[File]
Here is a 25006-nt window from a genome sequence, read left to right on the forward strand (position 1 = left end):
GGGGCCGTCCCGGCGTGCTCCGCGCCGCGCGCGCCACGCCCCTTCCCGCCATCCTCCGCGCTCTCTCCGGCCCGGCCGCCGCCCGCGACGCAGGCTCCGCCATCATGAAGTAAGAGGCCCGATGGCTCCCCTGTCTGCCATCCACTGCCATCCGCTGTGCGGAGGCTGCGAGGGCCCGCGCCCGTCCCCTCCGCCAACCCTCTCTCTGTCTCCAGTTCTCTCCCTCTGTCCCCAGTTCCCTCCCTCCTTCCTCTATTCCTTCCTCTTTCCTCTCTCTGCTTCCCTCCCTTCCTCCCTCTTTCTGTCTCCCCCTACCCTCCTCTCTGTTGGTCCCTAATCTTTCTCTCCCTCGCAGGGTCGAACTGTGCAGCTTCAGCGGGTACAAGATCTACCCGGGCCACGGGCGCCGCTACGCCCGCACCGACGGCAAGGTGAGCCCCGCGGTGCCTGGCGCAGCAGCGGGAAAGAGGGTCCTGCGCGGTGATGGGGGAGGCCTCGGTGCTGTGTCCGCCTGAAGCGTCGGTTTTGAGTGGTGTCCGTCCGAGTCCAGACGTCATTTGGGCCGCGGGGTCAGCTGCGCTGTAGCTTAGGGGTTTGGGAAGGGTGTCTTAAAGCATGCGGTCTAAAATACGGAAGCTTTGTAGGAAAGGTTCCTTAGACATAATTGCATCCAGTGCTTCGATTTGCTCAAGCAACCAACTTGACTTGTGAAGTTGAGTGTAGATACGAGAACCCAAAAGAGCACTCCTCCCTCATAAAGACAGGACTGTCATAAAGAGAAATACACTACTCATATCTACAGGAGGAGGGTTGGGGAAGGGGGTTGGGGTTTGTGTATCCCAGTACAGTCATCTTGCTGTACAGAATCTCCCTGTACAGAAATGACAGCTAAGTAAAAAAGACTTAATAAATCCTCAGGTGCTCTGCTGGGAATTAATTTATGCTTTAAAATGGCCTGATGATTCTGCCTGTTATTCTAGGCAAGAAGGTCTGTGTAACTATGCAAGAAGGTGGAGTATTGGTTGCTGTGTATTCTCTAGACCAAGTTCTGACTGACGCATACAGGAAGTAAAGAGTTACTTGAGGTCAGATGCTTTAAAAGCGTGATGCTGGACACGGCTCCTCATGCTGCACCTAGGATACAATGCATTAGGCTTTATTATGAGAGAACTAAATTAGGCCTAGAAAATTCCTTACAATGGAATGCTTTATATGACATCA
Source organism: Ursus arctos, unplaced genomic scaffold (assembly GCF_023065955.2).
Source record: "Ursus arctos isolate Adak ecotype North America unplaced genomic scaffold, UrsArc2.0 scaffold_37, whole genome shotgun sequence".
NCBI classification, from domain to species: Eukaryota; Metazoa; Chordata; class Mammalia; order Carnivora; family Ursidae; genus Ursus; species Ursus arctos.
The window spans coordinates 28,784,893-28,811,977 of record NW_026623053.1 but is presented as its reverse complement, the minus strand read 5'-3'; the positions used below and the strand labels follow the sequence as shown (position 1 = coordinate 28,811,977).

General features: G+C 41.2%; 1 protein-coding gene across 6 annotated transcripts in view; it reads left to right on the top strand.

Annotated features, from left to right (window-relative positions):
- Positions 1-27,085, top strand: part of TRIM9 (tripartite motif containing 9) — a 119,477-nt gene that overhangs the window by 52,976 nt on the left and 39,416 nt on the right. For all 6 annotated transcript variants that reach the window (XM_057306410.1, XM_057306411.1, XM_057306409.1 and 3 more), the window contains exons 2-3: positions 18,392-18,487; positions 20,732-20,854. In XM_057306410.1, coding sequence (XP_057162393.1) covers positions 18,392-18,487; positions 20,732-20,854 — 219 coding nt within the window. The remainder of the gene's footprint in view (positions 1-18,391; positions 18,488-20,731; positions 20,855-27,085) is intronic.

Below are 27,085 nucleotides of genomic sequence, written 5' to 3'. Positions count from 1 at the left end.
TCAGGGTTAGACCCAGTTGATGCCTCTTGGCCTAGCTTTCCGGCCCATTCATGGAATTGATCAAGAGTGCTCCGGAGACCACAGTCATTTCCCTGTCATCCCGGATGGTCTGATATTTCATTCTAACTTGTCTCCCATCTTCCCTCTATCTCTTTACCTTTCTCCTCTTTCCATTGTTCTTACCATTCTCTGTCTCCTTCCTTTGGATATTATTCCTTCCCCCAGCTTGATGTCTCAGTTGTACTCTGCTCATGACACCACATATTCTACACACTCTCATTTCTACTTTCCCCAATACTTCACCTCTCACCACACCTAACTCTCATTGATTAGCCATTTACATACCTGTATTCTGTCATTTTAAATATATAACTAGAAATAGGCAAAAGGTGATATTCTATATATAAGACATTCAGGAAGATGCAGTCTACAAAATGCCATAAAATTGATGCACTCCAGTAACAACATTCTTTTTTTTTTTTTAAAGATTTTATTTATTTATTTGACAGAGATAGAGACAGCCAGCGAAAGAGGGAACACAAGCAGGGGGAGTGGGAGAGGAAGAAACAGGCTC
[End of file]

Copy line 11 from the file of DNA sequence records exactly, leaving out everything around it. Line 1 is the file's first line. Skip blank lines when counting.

TCAGGGTTAGACCCAGTTGATGCCTCTTGGCCTAGCTTTCCGGCCCATTCATGGAATTGATCAAGAGTGCTCCGGAGACCACAGTCATTTCCCTGTCATCCCGGATGGTCTGATATTTCATTCTAACTTGTCTCCCATCTTCCCTCTATCTCTTTACCTTTCTCCTCTTTCCATTGTTCTTACCATTCTCTGTCTCCTTCCTTTGGATATTATTCCTTCCCCCAGCTTGATGTCTCAGTTGTACTCTGCTCATGACACCACATATTCTACACACTCTCATTTCTACTTTCCCCAATACTTCACCTCTCACCACACCTAACTCTCATTGATTAGCCATTTACATACCTGTATTCTGTCATTTTAAATATATAACTAGAAATAGGCAAAAGGTGATATTCTATATATAAGACATTCAGGAAGATGCAGTCTACAAAATGCCATAAAATTGATGCACTCCAGTAACAACATTCTTTTTTTTTTTTTAAAGATTTTATTTATTTATTTGACAGAGATAGAGACAGCCAGCGAAAGAGGGAACACAAGCAGGGGGAGTGGGAGAGGAAGAAACAGGCTC